This week’s guest blogger is Tara Betts, the author of Arc and Hue (Aquarius Press/Willow Books). She talks about her big love, Pablo Neruda, who is also one of our big loves here at Memorious: check out our interview with Neruda by Eric Bockstael.
My Big Love occupies more shelf space than any of the other varied poets that overflow my bookshelves. He is the poet that I share and mention to every class I’ve ever taught, whether they’ve been undergraduates, inmates, elementary students, teens, adults, homeless or Ivy League. Almost every class I’ve ever taught has read The Book of Questions. They’ve heard selections from 100 Love Sonnets and Odes to Common Things.
One memorable class that I taught at Pedro Albízu Campos High School was not interested in doing anything with poetry. The boys were especially checked out until someone mentioned girls. Then I asked if they knew that metaphors could woo women. Eyebrows raised, heads turned. We ended up watching “Il Postino”-an Italian film that details a fictional account of a postman who falls in love with Beatrice, the most beautiful woman in the village. When Pablo Neruda moves to this small village during one of his periods of exile from his beloved Chile. Neruda gets his mail, but he teaches the young man how to use metaphors to win Beatrice’s attentions. We were able to write for the rest of the classes that I had.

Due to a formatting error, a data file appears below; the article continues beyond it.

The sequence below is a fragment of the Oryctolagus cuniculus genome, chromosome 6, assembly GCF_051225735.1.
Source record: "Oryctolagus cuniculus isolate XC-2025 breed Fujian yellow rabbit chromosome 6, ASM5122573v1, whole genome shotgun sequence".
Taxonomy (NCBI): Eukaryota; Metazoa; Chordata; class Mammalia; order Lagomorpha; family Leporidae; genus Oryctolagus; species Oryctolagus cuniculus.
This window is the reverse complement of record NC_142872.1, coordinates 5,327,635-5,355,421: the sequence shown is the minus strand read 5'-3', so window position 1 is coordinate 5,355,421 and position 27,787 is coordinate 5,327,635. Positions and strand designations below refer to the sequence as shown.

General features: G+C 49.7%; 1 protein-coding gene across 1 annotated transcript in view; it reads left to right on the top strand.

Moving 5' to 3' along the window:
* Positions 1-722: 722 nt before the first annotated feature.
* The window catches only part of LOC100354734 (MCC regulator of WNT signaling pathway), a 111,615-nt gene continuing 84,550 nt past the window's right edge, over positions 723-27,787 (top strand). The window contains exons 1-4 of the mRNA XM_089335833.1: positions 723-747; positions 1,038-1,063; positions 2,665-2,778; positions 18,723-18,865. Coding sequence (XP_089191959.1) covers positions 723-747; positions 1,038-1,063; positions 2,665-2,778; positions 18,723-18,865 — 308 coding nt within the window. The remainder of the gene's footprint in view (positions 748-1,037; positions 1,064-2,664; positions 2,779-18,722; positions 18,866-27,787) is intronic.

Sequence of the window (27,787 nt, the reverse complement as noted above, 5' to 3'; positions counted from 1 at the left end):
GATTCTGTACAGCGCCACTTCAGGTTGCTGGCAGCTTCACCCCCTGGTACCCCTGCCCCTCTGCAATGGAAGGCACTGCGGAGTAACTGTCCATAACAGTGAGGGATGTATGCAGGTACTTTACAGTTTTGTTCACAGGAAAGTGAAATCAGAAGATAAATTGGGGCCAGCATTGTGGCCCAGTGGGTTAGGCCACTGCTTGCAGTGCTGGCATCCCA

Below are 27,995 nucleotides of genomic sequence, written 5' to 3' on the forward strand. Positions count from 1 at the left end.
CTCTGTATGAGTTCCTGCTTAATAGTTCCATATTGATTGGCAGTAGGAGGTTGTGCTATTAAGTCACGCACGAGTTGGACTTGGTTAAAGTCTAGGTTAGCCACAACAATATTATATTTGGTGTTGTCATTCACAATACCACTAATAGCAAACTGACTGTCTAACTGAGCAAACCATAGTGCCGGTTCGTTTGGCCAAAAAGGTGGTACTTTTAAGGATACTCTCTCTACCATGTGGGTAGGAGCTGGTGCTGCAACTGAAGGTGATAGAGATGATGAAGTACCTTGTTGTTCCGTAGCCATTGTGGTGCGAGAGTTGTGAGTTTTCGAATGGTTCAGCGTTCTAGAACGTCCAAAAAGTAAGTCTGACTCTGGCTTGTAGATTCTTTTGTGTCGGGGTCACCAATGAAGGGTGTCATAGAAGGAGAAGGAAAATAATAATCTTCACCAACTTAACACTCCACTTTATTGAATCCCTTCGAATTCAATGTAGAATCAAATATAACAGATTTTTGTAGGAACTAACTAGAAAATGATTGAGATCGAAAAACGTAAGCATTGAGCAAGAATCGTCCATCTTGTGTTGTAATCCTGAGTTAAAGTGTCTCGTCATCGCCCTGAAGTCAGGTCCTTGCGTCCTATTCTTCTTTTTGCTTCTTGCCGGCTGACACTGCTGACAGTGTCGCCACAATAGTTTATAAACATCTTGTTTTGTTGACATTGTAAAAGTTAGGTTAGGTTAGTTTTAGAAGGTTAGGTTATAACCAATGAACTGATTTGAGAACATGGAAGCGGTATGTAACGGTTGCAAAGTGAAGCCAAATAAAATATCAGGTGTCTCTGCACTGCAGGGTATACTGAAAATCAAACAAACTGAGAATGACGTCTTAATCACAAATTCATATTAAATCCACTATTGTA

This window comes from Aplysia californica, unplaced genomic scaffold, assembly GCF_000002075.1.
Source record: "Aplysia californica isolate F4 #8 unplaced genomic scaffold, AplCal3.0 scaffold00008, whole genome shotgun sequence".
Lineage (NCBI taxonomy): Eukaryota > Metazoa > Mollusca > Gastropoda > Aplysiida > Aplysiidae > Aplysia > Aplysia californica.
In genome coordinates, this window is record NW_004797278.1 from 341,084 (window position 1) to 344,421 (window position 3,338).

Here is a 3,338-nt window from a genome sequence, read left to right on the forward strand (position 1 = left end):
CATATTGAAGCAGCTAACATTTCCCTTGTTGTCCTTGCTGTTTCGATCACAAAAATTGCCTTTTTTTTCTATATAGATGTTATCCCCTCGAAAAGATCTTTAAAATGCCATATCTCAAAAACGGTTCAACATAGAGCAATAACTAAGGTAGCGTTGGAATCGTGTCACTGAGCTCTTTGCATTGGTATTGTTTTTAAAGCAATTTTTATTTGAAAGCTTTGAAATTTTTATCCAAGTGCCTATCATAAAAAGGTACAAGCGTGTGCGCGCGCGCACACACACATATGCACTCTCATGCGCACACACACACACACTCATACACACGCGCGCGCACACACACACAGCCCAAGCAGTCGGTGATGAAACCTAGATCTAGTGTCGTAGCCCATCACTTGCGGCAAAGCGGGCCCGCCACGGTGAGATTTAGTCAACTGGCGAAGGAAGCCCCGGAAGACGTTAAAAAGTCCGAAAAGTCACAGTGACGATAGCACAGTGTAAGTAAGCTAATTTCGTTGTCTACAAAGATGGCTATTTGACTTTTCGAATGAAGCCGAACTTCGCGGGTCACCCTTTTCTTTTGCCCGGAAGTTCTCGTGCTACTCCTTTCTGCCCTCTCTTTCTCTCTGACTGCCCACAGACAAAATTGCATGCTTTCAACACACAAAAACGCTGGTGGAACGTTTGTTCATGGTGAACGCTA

Neruda compels my students to become better writers by seeing clear representations that open into closer observation and dreaming. We have never met, but he’s been my mentor peeking over my shoulder and occasionally sneaking into my poems. I hope that I can visit his house, walk from room to room, admire the gleam of glass figurines, and look through its windows at the ocean. Before I’m no longer able to travel, I want to see Isla Negra, his home near Santiago, Chile.
Without him, I’d miss how his words led me to Cesar Vallejo, Xavier Villaurrutia, and Gabriela Mistral. Without him, a sixth grader in one of my workshops in the Bronx might not have posed the question, “Why do bubbles die so soon after they’re born?” Without him, I would have been without “Great Happiness” from the epic Canto General:
…I want my poetry to cling to the earth,
to the air, to the victory of abused mankind.
In the hardness that I built,
like a box, slowly and with metals,
I would like the youth who opens it, face-to-face, to find life,
and plunging his soul in may he reach the gusts
that spelled my happiness, in the stormy heights.